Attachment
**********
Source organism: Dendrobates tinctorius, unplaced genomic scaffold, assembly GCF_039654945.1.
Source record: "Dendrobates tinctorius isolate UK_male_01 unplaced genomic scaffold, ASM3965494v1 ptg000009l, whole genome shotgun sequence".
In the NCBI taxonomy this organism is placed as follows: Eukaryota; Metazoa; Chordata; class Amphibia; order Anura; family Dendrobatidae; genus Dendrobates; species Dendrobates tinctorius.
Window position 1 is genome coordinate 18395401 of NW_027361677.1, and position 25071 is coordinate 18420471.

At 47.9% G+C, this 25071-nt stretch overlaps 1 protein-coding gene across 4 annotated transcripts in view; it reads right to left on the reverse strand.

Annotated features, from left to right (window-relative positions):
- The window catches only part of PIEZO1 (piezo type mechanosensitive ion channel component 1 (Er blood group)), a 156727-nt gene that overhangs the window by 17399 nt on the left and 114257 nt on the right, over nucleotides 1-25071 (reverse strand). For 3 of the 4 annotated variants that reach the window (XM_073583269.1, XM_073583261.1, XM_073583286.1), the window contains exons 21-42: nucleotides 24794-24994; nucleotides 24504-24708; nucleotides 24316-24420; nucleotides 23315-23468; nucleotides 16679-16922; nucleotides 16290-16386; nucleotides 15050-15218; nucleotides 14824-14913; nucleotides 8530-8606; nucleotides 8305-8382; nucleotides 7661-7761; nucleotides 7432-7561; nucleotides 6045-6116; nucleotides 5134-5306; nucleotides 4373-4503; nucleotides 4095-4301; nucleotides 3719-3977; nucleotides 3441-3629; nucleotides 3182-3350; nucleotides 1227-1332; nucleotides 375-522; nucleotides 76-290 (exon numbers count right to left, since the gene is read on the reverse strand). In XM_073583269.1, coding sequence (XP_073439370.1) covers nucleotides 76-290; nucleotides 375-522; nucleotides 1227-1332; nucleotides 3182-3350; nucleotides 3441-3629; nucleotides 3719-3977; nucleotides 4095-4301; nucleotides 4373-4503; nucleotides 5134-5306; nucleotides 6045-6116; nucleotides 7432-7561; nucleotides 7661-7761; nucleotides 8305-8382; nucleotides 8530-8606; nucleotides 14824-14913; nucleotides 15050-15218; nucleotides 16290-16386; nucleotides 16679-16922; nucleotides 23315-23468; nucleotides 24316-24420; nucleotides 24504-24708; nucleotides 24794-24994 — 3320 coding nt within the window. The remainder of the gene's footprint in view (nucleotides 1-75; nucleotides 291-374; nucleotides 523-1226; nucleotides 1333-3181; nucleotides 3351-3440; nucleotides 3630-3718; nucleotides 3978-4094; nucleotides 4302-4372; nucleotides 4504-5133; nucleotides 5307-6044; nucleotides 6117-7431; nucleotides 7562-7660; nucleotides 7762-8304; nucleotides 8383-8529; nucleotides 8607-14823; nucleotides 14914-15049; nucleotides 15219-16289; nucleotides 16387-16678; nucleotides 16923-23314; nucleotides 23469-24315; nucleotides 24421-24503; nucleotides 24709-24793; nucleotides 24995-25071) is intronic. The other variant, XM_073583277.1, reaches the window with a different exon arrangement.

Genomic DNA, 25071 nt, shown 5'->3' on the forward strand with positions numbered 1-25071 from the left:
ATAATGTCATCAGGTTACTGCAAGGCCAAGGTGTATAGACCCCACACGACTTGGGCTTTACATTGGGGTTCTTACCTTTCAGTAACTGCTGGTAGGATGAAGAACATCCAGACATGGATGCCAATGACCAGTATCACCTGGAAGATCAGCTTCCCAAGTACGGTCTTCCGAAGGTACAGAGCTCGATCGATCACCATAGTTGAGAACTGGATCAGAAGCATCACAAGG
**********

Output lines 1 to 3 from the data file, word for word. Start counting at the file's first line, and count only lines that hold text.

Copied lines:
Source organism: Dendrobates tinctorius, unplaced genomic scaffold, assembly GCF_039654945.1.
Source record: "Dendrobates tinctorius isolate UK_male_01 unplaced genomic scaffold, ASM3965494v1 ptg000009l, whole genome shotgun sequence".
In the NCBI taxonomy this organism is placed as follows: Eukaryota; Metazoa; Chordata; class Amphibia; order Anura; family Dendrobatidae; genus Dendrobates; species Dendrobates tinctorius.